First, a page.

In the wilds of Greenock on the Firth of Clyde, a young Iain Campbell made an important discovery – an incomparable solace in the company of birds, which he would rediscover in Alice Springs, writes MIKE GILLAM.
Much-loved Alice Springs artist Iain Campbell has died. There will be no more paintings of this place from his penetrating yet warm and humorous eye, from his skilled, well-trained hand. KIERAN FINNANE pays tribute.
Few artists have turned their gaze fixedly on the modern town of Alice Springs and how its settler population lives within it. This is the fine contribution of Scottish artist Iain Campbell who arrived here in 1975. An exhibition at Araluen, Reflections, brings together work from across the decades around this theme, which the artist pursues to this day. The show also takes in enough of the other strands of Campbell's oeuvre to give some sense of the breadth of his achievement, evoked so well in the opening speech by MIKE GILLAM, artist photographer and long time friend, which we publish here (in extended version).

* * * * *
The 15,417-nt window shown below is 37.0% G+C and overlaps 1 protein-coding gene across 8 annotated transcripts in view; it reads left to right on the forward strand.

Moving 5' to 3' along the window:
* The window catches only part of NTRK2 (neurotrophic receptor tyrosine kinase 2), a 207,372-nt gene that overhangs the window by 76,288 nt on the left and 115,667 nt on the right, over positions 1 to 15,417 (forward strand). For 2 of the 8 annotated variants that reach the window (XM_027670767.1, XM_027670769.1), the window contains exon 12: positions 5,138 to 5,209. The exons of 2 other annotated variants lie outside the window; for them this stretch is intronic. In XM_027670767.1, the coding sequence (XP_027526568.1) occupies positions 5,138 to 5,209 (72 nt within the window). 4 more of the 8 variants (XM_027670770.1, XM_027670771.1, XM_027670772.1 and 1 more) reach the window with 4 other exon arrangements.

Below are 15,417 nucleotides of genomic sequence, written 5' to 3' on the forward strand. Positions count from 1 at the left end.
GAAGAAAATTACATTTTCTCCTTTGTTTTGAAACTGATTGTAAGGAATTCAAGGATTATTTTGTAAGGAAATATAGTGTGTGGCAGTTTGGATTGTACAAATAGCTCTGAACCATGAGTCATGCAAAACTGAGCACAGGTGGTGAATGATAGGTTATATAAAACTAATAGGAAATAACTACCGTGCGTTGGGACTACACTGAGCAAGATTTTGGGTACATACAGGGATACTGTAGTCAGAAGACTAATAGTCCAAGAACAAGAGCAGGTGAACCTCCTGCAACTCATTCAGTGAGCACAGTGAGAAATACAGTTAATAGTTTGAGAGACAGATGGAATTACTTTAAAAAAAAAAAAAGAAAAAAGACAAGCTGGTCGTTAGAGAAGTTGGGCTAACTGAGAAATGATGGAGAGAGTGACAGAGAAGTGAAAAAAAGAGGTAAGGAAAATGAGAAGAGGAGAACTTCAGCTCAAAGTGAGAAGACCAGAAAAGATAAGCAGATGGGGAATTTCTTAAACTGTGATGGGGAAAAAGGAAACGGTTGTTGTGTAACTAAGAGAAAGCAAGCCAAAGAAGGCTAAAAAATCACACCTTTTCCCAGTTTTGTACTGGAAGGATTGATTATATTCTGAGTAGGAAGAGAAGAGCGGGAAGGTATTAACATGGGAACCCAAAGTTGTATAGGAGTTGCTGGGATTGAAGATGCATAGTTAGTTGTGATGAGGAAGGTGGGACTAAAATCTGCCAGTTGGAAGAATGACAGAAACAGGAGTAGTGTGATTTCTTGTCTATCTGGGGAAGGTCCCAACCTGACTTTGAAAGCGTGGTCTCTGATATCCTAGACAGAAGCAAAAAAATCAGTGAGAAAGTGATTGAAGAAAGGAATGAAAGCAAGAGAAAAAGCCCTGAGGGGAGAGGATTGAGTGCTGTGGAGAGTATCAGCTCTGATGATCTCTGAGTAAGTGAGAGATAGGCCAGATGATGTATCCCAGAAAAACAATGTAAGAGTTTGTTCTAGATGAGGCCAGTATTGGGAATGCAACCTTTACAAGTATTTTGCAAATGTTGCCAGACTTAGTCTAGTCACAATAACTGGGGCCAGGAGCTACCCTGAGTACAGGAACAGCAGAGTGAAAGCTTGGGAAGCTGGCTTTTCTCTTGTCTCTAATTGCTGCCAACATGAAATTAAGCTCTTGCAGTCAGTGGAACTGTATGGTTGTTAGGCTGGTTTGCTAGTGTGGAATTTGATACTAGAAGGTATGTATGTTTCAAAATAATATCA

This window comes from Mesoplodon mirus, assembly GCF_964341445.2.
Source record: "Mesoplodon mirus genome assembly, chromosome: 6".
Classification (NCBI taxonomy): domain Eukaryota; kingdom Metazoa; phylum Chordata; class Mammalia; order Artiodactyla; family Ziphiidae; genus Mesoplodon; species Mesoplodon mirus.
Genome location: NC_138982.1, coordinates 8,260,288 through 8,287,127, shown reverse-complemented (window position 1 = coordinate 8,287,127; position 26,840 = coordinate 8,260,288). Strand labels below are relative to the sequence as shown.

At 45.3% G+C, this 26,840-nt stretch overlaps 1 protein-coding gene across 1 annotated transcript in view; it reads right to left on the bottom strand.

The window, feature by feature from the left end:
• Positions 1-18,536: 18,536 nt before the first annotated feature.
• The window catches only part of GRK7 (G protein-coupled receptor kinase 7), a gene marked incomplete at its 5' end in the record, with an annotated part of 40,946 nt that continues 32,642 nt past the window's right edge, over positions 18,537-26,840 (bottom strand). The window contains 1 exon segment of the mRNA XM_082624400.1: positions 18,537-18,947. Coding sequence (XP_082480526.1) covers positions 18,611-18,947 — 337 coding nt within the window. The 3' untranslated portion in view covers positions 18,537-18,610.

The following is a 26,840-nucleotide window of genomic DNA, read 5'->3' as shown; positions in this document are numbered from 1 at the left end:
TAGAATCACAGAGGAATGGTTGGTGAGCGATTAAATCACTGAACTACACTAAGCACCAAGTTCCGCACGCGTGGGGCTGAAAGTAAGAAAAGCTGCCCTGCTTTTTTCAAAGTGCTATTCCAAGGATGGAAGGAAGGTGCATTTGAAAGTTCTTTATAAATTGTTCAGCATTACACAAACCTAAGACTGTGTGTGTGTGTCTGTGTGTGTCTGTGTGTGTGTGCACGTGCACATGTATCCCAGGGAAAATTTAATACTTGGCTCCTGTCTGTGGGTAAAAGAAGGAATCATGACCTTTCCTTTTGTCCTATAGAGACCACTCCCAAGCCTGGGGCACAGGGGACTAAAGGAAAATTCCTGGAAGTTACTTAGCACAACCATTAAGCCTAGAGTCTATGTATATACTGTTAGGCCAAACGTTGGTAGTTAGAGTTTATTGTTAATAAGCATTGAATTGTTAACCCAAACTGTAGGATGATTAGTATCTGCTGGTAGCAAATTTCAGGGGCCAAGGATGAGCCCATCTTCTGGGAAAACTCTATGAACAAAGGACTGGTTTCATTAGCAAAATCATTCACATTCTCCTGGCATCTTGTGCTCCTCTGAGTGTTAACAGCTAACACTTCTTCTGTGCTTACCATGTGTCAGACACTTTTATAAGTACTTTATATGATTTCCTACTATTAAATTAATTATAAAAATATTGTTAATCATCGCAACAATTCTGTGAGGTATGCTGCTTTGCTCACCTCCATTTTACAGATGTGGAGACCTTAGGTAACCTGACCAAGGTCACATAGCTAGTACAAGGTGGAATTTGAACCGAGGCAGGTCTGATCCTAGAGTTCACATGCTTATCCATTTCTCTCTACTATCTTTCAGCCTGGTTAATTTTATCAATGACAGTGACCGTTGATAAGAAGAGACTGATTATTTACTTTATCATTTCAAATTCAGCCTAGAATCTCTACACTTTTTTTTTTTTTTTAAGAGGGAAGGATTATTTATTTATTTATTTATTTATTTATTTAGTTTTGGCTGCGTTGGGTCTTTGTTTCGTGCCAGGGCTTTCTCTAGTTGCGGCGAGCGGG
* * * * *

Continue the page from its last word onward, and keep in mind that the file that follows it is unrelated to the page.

The home of the Central Australian Art Society (CAAS) is a relatively humble tin shed in Crispe Street in the industrial area of Alice Springs. Over the last fortnight it has brought 50 years of history into its fold: on the walls, some of the key works the society has acquired for public collection; behind the scenes, the keepers of the tradition, present day members of the society. KIERAN FINNANE reports. Pictured: Tomorrow and Tomorrow and Tomorrow, 1977, by Shirley Downing.